Jacob Portman grew up hearing fantastic stories from his grandfather, Abe, about an orphanage in Wales where he was raised during World War 2 after he escaped Nazi occupied Poland. The orphanage was full of kids with special talents that were supported by photos that Jacob’s grandfather had held onto after coming to America when the War ended. As Jacob grows up, he gets teased for believing in fairy tales and begins to realize the stories and photos are fake which makes him angry and disappointed. Shortly before Jacob’s sixteenth birthday Abe is attacked and killed by a creature only Jacob saw and since no one believes Jacob’s story he is sent to therapy to cope with the trauma he witnessed. His therapist suggests that Jacob go to the remote island that Abe’s orphanage is on to demystify it and begin the healing process. His parents are hesitant at first but his father, an amateur ornithologist who lives off his wife’s money, eventually agrees to accompany his son.
“I don’t mean to be rude’ I said, ‘but what are you people?’
‘We’re peculiar,’ he replied, sounding a bit puzzled. ‘Aren’t you?;
‘I don’t know. I don’t think so’
‘That’s a shame.
After arriving in Wales Jacob discovers that the school was destroyed by a bomb on September 3rd 1940. Crushed he begins exploring the ruins of the old building and discovers that everything his grandfather told him was true- the invisible boy, the levitating girl, the boy with bees in his stomach and a girl who can make fire among others.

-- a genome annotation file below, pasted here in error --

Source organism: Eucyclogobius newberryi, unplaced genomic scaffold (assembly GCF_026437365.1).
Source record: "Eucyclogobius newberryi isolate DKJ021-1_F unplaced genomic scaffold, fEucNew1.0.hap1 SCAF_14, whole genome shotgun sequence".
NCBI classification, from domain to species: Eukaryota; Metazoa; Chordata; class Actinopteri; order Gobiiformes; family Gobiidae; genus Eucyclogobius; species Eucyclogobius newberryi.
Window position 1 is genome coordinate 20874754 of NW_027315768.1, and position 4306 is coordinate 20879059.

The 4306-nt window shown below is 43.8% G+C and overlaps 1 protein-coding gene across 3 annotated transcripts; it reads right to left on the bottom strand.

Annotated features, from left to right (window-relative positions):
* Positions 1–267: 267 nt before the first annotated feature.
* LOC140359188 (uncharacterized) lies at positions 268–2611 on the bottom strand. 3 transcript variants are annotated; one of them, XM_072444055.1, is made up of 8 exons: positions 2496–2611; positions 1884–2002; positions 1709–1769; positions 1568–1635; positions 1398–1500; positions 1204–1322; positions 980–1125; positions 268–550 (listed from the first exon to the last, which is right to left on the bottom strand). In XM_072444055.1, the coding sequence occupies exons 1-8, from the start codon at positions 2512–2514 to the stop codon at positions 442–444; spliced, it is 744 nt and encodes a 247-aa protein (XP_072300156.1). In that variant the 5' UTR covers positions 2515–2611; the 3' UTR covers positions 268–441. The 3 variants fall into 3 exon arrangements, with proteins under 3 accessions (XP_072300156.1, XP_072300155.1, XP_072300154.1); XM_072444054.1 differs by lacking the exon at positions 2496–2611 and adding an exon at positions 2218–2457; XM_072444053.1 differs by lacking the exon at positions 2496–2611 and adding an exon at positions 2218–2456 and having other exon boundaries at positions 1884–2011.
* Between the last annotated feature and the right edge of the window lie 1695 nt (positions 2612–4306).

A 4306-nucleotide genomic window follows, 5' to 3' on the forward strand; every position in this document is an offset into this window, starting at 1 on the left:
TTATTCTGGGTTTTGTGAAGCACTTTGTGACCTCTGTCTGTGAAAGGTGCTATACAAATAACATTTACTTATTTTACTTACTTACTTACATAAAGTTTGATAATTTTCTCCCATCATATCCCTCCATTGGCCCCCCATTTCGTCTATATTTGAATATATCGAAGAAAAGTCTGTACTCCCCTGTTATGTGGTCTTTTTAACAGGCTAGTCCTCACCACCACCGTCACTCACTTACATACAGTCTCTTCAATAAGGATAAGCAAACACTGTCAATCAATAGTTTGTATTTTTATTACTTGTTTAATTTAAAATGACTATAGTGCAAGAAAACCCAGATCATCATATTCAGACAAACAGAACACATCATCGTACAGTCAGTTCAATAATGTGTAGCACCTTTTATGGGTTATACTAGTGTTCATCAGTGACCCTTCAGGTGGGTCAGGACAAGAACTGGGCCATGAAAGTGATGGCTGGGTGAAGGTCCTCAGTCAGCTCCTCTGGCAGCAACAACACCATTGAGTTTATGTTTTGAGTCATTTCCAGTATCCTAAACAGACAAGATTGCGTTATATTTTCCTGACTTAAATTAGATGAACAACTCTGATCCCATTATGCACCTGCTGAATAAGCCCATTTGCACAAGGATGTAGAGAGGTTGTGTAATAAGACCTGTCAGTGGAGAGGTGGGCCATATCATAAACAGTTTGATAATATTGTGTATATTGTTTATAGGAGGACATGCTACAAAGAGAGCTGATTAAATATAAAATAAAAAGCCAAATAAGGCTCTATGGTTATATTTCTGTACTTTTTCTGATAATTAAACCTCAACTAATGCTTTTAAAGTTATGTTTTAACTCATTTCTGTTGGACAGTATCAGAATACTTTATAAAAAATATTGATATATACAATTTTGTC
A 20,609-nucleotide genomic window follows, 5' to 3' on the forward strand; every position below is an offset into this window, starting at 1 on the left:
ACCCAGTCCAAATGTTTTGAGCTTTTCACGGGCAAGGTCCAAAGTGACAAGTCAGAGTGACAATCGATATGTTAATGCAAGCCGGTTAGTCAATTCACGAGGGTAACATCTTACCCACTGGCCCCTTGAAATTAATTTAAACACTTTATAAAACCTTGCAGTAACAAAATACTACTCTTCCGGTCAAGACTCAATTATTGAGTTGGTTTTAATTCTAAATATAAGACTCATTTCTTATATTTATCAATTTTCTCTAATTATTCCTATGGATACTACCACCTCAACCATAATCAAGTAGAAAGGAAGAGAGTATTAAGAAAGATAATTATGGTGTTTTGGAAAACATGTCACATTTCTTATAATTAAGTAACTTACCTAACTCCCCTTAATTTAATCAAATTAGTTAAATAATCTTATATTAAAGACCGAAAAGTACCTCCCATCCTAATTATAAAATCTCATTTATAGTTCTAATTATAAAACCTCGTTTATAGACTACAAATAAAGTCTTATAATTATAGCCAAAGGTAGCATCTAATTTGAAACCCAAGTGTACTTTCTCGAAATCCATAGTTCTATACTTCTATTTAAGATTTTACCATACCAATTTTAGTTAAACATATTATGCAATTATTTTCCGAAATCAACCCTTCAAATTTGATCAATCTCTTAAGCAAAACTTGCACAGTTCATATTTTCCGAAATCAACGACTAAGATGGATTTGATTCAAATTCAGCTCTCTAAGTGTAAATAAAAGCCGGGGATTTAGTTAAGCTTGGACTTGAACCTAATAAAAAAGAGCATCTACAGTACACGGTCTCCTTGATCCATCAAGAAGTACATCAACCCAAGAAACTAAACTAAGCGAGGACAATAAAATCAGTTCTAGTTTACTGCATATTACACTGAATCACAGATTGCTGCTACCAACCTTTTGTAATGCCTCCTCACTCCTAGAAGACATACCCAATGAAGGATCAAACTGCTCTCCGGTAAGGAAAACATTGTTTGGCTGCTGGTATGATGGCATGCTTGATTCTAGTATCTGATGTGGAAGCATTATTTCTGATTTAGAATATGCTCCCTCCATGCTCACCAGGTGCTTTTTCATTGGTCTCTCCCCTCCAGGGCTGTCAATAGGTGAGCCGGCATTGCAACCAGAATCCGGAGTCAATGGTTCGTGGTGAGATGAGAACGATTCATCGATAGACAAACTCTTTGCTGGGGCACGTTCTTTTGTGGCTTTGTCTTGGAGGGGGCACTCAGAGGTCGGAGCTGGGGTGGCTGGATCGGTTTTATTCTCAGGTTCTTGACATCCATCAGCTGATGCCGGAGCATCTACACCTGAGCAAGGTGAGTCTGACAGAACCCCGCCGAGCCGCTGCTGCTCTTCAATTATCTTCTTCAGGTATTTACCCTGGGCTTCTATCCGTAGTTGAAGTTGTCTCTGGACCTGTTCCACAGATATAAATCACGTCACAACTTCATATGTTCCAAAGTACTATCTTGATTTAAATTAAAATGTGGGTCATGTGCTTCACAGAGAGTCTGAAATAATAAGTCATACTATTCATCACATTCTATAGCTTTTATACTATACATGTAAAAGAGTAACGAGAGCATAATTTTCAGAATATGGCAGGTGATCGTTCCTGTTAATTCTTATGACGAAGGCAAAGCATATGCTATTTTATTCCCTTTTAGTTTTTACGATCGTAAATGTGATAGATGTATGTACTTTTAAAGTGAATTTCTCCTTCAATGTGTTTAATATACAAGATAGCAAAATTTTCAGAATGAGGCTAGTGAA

Not only are the peculiar children real but they are still alive. Spoiler? The school managed to survive the bombing by remaining in a time loop sustained by Miss Peregrine, who is an Ymbryne. Unfortunately the monster that Jacob saw is also real and it is after the peculiar children.
Miss Peregrine’s Home for Peculiar Children is the first in a trilogy of the same name and was clearly written as such because it spends a lot of time world building and then ends abruptly. This is pretty well written YA though and has an interesting premise so I look forward to reading the next two in the series.